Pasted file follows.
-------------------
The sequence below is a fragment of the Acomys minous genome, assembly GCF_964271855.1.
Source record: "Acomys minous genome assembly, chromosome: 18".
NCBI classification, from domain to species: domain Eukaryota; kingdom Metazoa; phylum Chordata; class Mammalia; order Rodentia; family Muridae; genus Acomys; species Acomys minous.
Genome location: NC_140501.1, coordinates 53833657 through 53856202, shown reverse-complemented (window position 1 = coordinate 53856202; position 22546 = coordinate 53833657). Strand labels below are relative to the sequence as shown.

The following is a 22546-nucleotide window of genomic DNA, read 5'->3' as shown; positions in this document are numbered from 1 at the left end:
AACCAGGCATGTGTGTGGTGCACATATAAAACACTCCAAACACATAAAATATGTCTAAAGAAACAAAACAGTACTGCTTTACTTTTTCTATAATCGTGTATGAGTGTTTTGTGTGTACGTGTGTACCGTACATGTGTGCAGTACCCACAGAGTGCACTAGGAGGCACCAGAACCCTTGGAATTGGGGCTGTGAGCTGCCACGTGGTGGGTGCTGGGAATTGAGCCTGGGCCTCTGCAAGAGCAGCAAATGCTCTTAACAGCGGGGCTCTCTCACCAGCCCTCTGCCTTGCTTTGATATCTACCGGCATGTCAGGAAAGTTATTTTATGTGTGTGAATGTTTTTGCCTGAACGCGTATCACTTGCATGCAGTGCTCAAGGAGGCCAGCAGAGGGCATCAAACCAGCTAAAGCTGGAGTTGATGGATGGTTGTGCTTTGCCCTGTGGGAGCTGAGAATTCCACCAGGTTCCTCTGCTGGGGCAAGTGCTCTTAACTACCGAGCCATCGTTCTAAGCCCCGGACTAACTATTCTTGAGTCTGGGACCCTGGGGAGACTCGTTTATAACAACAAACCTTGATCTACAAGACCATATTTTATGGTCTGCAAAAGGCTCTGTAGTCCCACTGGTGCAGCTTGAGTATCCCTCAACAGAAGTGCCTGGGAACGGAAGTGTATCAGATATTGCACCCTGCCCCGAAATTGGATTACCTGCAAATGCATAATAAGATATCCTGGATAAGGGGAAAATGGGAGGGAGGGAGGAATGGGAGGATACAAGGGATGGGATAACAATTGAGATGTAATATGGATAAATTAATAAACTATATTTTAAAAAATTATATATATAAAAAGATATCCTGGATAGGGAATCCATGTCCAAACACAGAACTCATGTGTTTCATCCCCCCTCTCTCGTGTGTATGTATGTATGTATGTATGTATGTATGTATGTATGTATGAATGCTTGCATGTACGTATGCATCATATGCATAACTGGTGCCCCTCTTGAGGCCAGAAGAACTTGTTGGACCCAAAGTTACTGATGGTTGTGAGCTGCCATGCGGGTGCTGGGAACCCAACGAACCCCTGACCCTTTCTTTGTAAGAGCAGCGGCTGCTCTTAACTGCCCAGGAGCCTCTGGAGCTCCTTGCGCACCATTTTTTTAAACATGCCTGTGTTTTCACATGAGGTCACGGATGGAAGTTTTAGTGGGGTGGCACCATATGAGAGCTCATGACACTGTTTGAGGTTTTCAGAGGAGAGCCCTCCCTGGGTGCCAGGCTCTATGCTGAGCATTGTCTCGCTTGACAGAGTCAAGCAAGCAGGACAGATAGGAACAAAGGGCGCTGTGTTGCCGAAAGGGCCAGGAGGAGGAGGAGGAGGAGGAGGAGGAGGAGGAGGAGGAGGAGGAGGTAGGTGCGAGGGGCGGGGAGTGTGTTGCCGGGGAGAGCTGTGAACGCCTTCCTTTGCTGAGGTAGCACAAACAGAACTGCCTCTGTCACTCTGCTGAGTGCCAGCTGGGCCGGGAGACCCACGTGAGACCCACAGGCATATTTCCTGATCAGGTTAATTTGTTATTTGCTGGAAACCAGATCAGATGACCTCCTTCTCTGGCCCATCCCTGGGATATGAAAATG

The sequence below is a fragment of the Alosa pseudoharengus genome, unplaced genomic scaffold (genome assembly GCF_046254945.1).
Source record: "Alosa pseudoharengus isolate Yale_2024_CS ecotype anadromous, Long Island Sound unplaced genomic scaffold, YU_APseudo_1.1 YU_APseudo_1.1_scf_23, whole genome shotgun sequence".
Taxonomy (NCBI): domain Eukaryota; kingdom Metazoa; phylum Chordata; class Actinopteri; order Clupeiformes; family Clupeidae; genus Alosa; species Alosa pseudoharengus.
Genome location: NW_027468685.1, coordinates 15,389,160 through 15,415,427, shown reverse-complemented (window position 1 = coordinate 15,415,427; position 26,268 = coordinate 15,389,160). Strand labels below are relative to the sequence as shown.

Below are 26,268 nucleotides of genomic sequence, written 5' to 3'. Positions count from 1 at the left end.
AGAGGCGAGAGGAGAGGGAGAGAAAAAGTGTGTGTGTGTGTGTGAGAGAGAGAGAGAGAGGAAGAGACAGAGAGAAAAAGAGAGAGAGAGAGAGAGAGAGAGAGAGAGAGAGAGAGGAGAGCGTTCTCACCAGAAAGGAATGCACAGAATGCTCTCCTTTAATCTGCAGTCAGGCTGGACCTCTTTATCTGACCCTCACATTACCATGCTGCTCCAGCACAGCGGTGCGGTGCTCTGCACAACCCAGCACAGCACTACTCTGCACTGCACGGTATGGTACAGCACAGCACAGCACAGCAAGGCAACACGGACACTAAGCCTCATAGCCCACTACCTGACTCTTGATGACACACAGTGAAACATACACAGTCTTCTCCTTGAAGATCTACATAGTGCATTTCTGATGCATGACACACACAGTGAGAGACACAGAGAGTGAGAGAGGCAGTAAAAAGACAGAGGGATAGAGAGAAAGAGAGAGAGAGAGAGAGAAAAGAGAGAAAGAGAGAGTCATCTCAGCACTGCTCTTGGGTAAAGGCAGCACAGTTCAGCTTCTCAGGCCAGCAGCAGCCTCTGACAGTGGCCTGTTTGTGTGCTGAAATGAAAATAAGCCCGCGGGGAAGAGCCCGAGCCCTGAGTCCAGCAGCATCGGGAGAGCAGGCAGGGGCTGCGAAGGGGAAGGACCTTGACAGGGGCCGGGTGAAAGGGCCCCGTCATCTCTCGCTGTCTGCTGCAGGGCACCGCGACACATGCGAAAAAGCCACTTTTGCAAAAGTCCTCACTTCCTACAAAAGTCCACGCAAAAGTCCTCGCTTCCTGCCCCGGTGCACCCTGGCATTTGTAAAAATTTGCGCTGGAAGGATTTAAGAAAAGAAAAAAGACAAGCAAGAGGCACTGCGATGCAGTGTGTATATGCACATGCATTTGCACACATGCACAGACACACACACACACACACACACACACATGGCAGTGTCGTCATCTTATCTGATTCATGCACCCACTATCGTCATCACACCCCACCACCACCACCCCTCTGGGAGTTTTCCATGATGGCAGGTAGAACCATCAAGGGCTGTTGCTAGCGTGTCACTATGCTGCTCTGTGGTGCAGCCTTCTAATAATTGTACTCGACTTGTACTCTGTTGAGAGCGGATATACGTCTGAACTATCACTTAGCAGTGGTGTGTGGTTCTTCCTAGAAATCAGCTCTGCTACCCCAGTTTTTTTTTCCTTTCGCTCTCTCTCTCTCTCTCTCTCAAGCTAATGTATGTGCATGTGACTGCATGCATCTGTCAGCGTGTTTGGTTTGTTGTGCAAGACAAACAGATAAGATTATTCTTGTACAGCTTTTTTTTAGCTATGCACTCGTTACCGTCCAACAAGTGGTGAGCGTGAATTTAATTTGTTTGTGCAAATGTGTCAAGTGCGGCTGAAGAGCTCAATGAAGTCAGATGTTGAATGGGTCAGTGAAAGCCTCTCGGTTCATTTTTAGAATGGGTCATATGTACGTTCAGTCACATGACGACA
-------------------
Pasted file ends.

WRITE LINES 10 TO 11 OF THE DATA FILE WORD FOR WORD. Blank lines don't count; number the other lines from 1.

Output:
Genome location: NW_027468685.1, coordinates 15,389,160 through 15,415,427, shown reverse-complemented (window position 1 = coordinate 15,415,427; position 26,268 = coordinate 15,389,160). Strand labels below are relative to the sequence as shown.

Below are 26,268 nucleotides of genomic sequence, written 5' to 3'. Positions count from 1 at the left end.